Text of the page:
Virginia lawmakers finalize budget, averting a shutdown as GOP thwarts McAuliffe veto


Virginia Gov. Terry McAuliffe (D) had tried to strike language explicitly requiring that the legislature approve any money used to expand Medicaid, but Republicans rebuffed that effort. (Steve Helber/AP)

The Virginia General Assembly completed work late Monday on a two-year, $96 billion state budget, averting a government shutdown and at least temporarily thwarting Gov. Terry McAuliffe’s key priority of expanding health coverage under the Affordable Care Act.

The setback for McAuliffe (D) — and the long-delayed finalization of the budget — came months into a bitter political standoff between the governor and legislative Republicans over whether to expand government-funded health coverage to 400,000 low-income Virginians under the controversial federal law. The issue has come to define McAuliffe’s young term as governor.

“It has been a very long session, and the good news is we have a budget,” said Del. S. Chris Jones (R-Suffolk), who has been a leader in the fight against Medicaid expansion as chairman of the House Appropriations Committee.

A key moment came Monday night when Virginia House Speaker William J. Howell (R-Stafford) tossed out a critical veto that the governor had hoped would make it easier to expand Medicaid without legislative approval. Three days after McAuliffe had declared that he would defy the legislature by seeking a way to expand the health-care program on his own, Howell outmaneuvered the governor with a procedural move that killed his line-item veto without a vote.

“I am continually surprised and disappointed by the lengths to which Republicans in the House of Delegates will go to prevent their own constituents from getting access to health care,” McAuliffe said in a written statement. “Instead of putting all of my vetoes through the process prescribed by the Constitution of Virginia, House Republicans robbed the voters of their voice by using a procedural gimmick to obstruct the normal legislative process where this veto was concerned.”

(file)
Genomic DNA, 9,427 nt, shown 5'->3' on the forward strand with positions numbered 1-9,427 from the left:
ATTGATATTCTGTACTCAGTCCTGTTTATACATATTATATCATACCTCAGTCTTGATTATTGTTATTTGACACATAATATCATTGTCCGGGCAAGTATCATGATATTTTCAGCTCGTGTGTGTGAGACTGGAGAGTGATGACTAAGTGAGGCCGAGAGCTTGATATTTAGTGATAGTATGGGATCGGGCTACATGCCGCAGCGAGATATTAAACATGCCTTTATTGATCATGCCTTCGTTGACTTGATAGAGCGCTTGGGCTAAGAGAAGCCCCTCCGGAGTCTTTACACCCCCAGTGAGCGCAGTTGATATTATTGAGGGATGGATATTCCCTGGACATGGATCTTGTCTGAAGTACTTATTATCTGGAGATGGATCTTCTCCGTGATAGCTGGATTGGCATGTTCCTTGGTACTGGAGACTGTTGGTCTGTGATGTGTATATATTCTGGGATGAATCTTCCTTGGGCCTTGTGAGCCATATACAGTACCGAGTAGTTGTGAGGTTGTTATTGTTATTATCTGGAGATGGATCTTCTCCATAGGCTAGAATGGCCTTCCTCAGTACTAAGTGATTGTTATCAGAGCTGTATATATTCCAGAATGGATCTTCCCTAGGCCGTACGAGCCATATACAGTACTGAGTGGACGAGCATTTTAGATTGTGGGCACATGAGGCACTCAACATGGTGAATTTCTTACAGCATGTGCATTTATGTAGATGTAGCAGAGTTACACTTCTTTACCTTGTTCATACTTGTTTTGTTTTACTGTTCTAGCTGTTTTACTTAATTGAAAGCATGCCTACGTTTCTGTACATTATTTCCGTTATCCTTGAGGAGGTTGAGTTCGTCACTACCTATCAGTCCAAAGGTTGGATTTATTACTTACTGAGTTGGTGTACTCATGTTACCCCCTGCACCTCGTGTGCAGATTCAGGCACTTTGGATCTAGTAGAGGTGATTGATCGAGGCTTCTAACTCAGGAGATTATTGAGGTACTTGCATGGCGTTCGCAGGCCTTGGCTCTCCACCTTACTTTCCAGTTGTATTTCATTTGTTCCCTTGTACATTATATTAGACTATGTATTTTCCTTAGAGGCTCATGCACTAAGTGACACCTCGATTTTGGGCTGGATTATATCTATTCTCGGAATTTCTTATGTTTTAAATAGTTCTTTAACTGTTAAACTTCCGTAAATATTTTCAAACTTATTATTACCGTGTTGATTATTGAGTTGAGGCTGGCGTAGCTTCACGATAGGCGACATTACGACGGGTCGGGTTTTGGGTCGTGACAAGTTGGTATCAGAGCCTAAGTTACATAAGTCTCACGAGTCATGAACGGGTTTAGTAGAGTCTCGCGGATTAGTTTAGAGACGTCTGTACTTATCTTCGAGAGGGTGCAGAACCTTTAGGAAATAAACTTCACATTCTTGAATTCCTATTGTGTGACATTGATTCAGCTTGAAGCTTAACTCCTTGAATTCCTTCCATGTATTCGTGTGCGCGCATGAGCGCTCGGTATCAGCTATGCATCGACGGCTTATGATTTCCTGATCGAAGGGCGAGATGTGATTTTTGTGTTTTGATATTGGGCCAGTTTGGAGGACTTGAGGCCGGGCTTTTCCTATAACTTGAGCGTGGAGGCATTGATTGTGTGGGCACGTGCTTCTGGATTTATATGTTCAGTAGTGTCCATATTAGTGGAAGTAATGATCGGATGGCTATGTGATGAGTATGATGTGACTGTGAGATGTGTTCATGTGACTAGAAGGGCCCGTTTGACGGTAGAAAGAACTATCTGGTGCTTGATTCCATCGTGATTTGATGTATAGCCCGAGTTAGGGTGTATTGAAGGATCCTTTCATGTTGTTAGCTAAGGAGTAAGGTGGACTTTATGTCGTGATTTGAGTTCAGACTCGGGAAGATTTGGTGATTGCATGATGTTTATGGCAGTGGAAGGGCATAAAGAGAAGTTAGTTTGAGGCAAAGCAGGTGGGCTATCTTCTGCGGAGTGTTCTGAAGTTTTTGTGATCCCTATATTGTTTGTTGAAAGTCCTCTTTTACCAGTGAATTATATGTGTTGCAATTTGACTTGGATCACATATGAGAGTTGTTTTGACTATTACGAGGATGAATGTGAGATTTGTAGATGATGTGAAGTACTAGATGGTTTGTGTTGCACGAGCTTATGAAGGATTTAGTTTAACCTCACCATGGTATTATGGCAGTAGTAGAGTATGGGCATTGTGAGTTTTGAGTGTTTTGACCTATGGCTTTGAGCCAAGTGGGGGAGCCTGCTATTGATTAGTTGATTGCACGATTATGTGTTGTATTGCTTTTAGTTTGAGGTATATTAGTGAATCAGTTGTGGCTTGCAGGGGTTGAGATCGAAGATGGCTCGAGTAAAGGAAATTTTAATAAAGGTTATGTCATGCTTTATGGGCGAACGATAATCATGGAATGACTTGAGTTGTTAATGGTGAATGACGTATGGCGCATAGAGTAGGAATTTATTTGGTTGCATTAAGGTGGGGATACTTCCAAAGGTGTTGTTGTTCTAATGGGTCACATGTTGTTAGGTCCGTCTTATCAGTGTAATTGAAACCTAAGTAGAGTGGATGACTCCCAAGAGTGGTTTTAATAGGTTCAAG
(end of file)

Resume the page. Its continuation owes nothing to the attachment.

Del. Peter F. Farrell (R-Henrico) countered, “Speaker Howell calls them like he sees them.”

Legislators returned to Richmond on Monday to address several gubernatorial vetoes and to wrap up the long-overdue budget. After debate over some of McAuliffe’s amendments, Howell threw out two vetoes for procedural reasons. The House declined to act on five others, meaning they were sustained. It overrode the remaining one and sent it to the Senate, which sustained it. McAuliffe, who left for a trade mission to Southern California on Monday afternoon, had already signed the budget over the weekend after issuing his vetoes, so the budget was finalized once the legislative action on the vetoes was complete.

The budget keeps state spending at current levels in most cases — a much leaner spending plan than the House and Senate had envisioned earlier this year. Raises for teachers and state employees, inflation payments to hospitals, and K-12 spending boosts were scuttled late in the process because of a projected $1.5 billion revenue shortfall. Some areas did receive spending increases, including mental health.

Without a budget in place, the threat of a government shutdown put the state’s stellar bond rating at risk and also threatened to interrupt services to the state’s 8 million residents.